Heidelberg 48: Two Natures Inconfusedly, Indivisibly, United In One Person

Early in post-apostolic Christian history confused believers and heretics alike sought either to conflate the two natures of Christ, with the result that Christ was made, as it were, to have only one nature (the monophysite heresy) or to separate the two natures so that Christ was made to be essentially, as it were, two persons. Eutyches (c. 378–454) reacted to Nestorius (c. 351–c.451) by concluding, in effect, that there was more than a union of two natures in one person. He taught that, after the incarnation, there was only one nature (hence monophysite, μόνος, one + φύσις, nature). He was condemned, then acquitted briefly by Leo I—the indefectibility of the papacy—who reconsidered and condemned him in his famous Tome. Eutyches was condemned by the Council of Chalcedon in 451 AD, which declared:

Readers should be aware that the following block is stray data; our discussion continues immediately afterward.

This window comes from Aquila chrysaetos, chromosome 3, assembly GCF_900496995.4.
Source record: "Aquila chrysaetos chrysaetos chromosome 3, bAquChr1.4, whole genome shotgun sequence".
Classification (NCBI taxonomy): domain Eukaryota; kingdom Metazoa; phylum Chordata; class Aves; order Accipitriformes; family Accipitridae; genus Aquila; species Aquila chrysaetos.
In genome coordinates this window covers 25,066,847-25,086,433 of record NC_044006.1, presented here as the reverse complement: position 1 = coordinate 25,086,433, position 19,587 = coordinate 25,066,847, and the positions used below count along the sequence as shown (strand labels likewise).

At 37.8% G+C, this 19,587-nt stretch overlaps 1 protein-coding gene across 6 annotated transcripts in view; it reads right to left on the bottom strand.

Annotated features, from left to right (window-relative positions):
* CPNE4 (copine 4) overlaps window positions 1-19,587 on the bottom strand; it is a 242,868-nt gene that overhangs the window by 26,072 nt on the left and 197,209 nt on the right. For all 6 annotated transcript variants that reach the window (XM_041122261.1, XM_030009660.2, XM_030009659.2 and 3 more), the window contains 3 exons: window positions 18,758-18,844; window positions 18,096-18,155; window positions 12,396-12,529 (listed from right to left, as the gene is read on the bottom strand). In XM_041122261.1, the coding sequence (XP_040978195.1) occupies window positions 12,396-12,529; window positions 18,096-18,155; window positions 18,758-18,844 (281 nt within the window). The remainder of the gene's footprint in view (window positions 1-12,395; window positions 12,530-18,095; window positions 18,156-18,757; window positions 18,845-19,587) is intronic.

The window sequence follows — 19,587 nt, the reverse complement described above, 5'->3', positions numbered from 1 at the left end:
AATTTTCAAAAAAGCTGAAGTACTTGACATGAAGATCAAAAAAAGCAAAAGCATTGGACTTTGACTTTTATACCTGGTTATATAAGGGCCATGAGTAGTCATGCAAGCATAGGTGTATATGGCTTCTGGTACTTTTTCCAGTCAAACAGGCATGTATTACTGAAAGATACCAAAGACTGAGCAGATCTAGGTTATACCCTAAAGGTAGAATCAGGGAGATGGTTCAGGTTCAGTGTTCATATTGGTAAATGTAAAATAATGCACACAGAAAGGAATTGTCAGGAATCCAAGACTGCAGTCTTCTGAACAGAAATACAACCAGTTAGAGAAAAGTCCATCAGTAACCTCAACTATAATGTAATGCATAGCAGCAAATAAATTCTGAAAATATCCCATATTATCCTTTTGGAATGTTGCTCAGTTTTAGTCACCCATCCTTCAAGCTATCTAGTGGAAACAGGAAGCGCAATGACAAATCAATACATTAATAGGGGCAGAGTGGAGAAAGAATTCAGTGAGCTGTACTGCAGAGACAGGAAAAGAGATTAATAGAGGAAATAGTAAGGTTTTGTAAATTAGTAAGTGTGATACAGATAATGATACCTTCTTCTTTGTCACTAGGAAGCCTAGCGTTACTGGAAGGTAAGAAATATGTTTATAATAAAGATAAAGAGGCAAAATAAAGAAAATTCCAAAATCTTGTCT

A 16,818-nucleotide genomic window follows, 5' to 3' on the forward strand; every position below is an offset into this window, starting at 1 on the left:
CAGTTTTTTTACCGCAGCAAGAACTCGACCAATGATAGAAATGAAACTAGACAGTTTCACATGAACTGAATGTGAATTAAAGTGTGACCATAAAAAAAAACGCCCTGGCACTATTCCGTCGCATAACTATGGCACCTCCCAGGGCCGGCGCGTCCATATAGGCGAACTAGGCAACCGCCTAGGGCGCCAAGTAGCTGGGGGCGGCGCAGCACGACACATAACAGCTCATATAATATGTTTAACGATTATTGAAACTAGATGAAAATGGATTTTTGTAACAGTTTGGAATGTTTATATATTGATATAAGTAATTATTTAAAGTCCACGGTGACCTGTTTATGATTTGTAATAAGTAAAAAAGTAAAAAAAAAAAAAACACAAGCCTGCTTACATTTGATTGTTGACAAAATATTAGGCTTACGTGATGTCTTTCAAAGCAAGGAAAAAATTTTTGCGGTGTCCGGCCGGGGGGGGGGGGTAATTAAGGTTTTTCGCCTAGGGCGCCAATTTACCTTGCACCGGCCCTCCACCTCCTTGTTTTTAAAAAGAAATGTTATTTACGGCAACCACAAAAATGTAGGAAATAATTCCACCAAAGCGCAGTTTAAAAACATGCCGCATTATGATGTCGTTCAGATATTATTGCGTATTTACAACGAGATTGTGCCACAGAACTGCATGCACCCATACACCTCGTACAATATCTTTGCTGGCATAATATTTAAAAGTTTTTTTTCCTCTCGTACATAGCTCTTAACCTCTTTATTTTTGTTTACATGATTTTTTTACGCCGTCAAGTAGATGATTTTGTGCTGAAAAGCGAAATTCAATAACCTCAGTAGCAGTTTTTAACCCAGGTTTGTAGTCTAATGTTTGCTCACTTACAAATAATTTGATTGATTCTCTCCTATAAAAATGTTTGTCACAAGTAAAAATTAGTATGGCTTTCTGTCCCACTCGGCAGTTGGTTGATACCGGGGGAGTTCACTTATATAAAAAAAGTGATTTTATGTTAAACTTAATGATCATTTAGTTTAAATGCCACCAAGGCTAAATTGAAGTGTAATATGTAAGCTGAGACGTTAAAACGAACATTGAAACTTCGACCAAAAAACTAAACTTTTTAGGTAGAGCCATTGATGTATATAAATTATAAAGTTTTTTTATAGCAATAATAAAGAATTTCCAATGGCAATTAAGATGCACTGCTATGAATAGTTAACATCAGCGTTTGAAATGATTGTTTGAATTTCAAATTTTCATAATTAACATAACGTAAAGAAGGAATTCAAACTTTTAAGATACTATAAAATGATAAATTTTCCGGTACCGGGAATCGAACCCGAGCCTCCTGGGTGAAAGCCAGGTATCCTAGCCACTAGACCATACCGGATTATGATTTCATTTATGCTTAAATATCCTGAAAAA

We, then, following the holy Fathers, all with one consent, teach men to confess one and the same Son, our Lord Jesus Christ, the same perfect in Godhead and also perfect in manhood; truly God and truly man, of a rational soul and body; consubstantial with the Father according to the Godhead, and consubstantial with us according to the Manhood; in all things like unto us, without sin; begotten before all ages of the Father according to the Godhead, and in these latter days, for us and for our salvation, born of the Virgin Mary, the theotokos (θεοτοκος), according to the humanity; one and the same Christ, Son, Lord, Only-begotten, to be acknowledged in two natures, inconfusedly, unchangeably, indivisibly, inseparably; the distinction of natures being by no means taken away by the union, but rather the property of each nature being preserved, and concurring in one Person and one Subsistence, not parted or divided into two persons, but one and the same Son, and only begotten, God the Word, the Lord Jesus Christ, as the prophets from the beginning [have declared] concerning him, and the Lord Jesus Christ himself has taught us, and the Creed of the holy Fathers has handed down to us.